Randomized phase II–III study of bevacizumab in combination with chemotherapy in previously untreated extensive small-cell lung cancer: results from the IFCT-0802 trial†

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Abstract

Background

This randomized phase II–III trial sought to evaluate the efficacy and safety of adding bevacizumab (Bev) following induction chemotherapy (CT) in extensive small-cell lung cancer (SCLC).

Patients and methods

Enrolled SCLC patients received two induction cycles of CT. Responders were randomly assigned 1:1 to receive four additional cycles of CT alone or CT plus Bev (7.5 mg/kg), followed by single-agent Bev until progression or unacceptable toxicity. The primary end point was the percentage of patients for whom disease remained controlled (still in response) at the fourth cycle.

Results

In total, 147 patients were enrolled. Partial response was observed in 103 patients, 74 of whom were eligible for Bev and randomly assigned to the CT alone group (n = 37) or the CT plus Bev group (n = 37). Response assessment at the end of the fourth cycle showed that disease control did not differ between the two groups (89.2% versus 91.9% of patients remaining responders in CT alone versus CT plus Bev, respectively; Fisher's exact test: P = 1.00). Progression-free survival (PFS) since randomization did not significantly differ, with a median PFS of 5.5 months [95% confidence interval (CI) 4.9% to 6.0%] versus 5.3 months (95% CI 4.8% to 5.8%) in the CT alone and CT plus Bev groups, respectively [hazard ratio (HR) for CT alone: 1.1; 95% CI 0.7% to 1.7%; unadjusted P = 0.82]. Grade ≥2 hypertension and grade ≥3 thrombotic events were observed in 40% and 11% of patients, respectively, in the CT plus Bev group. Serum vascular endothelial growth factor (VEGF) and soluble VEGF receptor titrations failed to identify predictive biomarkers.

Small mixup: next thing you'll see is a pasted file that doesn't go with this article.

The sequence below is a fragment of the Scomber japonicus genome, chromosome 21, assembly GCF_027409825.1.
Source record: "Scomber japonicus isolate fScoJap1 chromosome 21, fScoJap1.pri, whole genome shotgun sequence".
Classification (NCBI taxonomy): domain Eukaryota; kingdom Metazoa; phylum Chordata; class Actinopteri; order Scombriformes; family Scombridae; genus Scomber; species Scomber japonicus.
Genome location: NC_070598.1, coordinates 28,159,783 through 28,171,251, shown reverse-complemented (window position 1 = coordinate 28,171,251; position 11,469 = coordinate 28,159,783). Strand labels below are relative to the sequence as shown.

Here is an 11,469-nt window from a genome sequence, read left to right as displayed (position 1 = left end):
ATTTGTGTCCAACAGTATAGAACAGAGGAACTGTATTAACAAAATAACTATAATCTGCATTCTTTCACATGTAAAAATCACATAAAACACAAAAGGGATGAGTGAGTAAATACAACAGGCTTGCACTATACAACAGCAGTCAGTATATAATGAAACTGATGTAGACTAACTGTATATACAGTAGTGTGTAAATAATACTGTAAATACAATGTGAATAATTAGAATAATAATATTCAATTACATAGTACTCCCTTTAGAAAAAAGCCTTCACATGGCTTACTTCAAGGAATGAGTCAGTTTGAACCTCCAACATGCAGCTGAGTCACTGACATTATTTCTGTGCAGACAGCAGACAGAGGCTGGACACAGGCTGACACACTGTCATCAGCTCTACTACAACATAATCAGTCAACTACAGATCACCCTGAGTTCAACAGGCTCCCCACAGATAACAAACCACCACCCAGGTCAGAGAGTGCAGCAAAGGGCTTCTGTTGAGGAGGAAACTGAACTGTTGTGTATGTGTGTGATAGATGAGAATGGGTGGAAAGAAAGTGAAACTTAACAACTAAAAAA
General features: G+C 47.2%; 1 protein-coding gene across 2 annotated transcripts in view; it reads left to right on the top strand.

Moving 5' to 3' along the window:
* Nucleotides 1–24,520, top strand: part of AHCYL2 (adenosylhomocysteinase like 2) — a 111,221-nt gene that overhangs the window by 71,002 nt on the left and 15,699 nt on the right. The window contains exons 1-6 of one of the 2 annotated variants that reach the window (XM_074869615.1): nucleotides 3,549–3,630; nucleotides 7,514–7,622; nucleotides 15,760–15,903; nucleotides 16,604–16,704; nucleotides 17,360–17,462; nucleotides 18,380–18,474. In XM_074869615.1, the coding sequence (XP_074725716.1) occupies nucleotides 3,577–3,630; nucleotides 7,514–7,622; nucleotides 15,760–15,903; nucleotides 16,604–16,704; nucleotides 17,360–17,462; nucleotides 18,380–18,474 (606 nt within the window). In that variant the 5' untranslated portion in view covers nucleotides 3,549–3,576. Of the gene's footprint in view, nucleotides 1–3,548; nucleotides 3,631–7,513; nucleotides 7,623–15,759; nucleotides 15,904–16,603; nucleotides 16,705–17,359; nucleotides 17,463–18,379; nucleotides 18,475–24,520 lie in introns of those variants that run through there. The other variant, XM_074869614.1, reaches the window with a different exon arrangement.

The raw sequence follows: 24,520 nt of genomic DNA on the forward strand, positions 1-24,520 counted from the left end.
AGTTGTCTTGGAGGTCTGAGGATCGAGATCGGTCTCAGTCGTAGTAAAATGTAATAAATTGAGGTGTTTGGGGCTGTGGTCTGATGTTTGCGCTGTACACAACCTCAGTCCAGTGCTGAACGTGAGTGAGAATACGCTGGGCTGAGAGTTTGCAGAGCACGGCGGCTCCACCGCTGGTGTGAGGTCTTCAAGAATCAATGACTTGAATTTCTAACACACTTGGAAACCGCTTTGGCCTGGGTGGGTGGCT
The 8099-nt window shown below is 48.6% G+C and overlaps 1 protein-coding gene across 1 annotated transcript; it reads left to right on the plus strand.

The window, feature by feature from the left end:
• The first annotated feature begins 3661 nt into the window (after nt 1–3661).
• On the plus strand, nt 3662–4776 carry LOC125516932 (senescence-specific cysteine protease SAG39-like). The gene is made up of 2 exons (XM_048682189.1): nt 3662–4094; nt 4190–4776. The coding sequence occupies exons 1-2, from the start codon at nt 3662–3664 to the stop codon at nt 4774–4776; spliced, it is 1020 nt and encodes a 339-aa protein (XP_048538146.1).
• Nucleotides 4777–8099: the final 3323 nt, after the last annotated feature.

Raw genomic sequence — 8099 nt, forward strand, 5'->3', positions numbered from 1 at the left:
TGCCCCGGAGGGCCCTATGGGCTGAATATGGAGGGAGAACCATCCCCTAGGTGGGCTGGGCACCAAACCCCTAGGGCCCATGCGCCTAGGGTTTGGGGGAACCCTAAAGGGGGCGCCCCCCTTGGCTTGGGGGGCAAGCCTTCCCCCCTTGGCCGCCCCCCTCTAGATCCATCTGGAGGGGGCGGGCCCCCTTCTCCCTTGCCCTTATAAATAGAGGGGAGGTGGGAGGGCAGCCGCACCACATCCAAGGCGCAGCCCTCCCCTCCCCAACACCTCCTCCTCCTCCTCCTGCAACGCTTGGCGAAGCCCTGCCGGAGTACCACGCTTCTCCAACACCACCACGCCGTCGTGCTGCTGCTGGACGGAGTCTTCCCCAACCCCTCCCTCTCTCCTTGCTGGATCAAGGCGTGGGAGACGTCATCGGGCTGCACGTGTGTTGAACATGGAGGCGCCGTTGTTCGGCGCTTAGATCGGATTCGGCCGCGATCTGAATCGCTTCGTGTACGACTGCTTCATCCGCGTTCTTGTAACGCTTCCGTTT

Conclusion

Administering 7.5 mg/kg Bev after induction did not improve outcome in extensive SCLC patients.

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